First, there is the Buhari supporters microscope aided ways. Goaded along by metastasizing conceit, they focus selectively and magnify what they choose to magnify while ignoring everything else they deem inconvenient at the moment and so not to be countenance. Then there is the Anti-Buhari supporter’s telescope aided way. These ones atikulate, sorry, articulate as NORMAL for the human mind the massive outrage that the present Chief Justice’s conduct constitutes. Lastly, there is the clear-eye way of ordinary Nigerians still hoping naively that this nation can work.
This is then the third way very few of the two dueling clubs are paying attention to: a key part of this crisis is that the constitutional provision establishing the NJC was a poorly thought out contraption forced into the 1979 Constitution when it was de-suspended in 1999. The NJC was not always part of our constitutional framework: 1914 till 1999. Up until then, the majority of Nigerian Judges had always been deemed and shown demonstrably to be strong and thus requiring no protection from the society it served. Contrary to that, the NJC provision beatified the Nigerian judge as weak and set on the well-intentioned task of protecting them from ‘projected’ attacks.
The whole point of the NJC constitutional innovation under Chapter Seven and Schedule III (paragraph J) was, thus, a bewitchment against the mind of the Nigerian judge-clan: an institutional framework to condition them to the privileges of self-portraying themselves as weaklings unable to survive politically charged scrutiny during their appointment process. Overtime, ‘poor’ would also be added to that character deficiency, making the mind-rotting dependency beverage strong and addictive enough for the majority of Nigerian judges, if not factually, at least, notionally.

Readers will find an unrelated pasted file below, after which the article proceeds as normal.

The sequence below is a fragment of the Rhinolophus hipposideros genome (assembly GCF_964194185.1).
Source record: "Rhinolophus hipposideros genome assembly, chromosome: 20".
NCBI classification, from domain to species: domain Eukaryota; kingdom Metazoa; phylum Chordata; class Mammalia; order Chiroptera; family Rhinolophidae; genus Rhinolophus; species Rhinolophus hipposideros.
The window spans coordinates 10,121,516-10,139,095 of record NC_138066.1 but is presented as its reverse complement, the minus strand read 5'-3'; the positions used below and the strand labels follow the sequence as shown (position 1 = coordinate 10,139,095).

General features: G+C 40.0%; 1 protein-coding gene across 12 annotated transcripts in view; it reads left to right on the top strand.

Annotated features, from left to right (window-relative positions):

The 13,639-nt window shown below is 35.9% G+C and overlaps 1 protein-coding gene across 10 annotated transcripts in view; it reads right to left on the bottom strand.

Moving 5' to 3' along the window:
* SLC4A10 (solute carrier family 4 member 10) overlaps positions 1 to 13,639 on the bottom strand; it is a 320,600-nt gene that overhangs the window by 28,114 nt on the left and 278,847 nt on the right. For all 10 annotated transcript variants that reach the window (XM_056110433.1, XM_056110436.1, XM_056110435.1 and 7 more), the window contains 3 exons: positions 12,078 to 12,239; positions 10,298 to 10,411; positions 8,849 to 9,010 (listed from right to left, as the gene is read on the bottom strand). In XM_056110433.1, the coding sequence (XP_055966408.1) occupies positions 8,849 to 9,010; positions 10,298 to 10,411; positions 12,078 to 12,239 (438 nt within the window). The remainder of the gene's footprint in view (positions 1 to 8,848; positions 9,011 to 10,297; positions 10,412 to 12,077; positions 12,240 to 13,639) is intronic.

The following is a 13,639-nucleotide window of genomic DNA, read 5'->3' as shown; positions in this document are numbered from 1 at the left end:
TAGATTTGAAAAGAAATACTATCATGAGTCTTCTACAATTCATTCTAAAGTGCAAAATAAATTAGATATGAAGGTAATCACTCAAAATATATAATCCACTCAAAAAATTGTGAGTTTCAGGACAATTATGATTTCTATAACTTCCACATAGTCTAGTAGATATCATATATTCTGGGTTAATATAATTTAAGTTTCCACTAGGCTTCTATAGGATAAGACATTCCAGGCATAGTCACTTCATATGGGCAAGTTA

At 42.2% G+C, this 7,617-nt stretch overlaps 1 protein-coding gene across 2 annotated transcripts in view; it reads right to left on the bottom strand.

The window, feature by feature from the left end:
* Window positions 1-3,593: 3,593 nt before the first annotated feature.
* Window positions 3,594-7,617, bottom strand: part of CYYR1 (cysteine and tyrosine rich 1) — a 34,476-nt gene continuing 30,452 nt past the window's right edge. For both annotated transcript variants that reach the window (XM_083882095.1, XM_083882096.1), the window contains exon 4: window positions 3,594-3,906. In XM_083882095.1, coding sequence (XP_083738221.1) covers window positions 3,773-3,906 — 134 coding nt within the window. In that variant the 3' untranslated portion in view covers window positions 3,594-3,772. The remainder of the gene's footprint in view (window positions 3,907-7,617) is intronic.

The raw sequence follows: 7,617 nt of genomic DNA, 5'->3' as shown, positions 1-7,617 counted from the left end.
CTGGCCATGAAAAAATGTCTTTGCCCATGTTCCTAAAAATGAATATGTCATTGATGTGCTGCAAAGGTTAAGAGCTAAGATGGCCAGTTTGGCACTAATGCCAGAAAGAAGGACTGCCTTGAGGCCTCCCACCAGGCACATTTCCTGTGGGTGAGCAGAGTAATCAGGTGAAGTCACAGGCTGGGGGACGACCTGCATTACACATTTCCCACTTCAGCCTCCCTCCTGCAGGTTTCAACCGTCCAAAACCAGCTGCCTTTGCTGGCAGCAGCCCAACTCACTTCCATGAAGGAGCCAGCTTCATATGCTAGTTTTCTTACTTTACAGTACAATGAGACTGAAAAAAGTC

The ’emergency’ for inserting the NJC provision across the interstices of Chapter Seven, as its proponents put it in 1999 – was that we need to secure the independence of the Judiciary filled with such weak (and poor judgelings). In other words, a judiciary that had survived the jackboot politics of Military dictators without the NJC was to be given the NJC to protect its spawns from the partisan politics of bloody civilians. To achieve that, the architects designed an NJC with a slew of constitutional powers (chief of which was to give appointment advice to the two elected members of the Executive arm, at federal and state levels) – but they were powers without meaningful restraints or limits. Indeed, NJC may be the only authority or functionary under the Constitution with unlimited powers nebulously whitewashed as ‘advisory’.
Emphasis, the NJC provision is one constitutional scheme, that if it were possible to find a judge creative enough to listen, should be tested for its ‘constitutionality’. For in the rush to nail in the NJC scheme among the peremptory rungs of Nigeria’s constitutional norms where it did not belong, too many things were not considered.
Chief among them was a proper articulation of ‘judicial independence’: what it ought to mean in a constitutional democracy driven by elected representatives of the communities judges exist to serve. Does it mean giving the judiciary an extra-terrestrial placement where elections would not have consequences for its ‘constitution’, or succession? Does it mean a judiciary condemned to drink, succession and regeneration-wise from the stale and retiring vision of the Chief Justice and Chief Judges? Those questions are super-pertinent because in other similar constitutional democracies, the judiciary is one key area where general elections consequences are most obvious. Appointing a Supreme Court Justice should be a big deal – and the Chief Justice, more so. In Nigeria, it is almost as if it has become a factory-line where serving judges get shuffled along to the very top once they refuse to die before their time comes. It is an aberration that makes ‘life-declaring’ marabouts and pastors more important than wisdom and character to ambitious judges.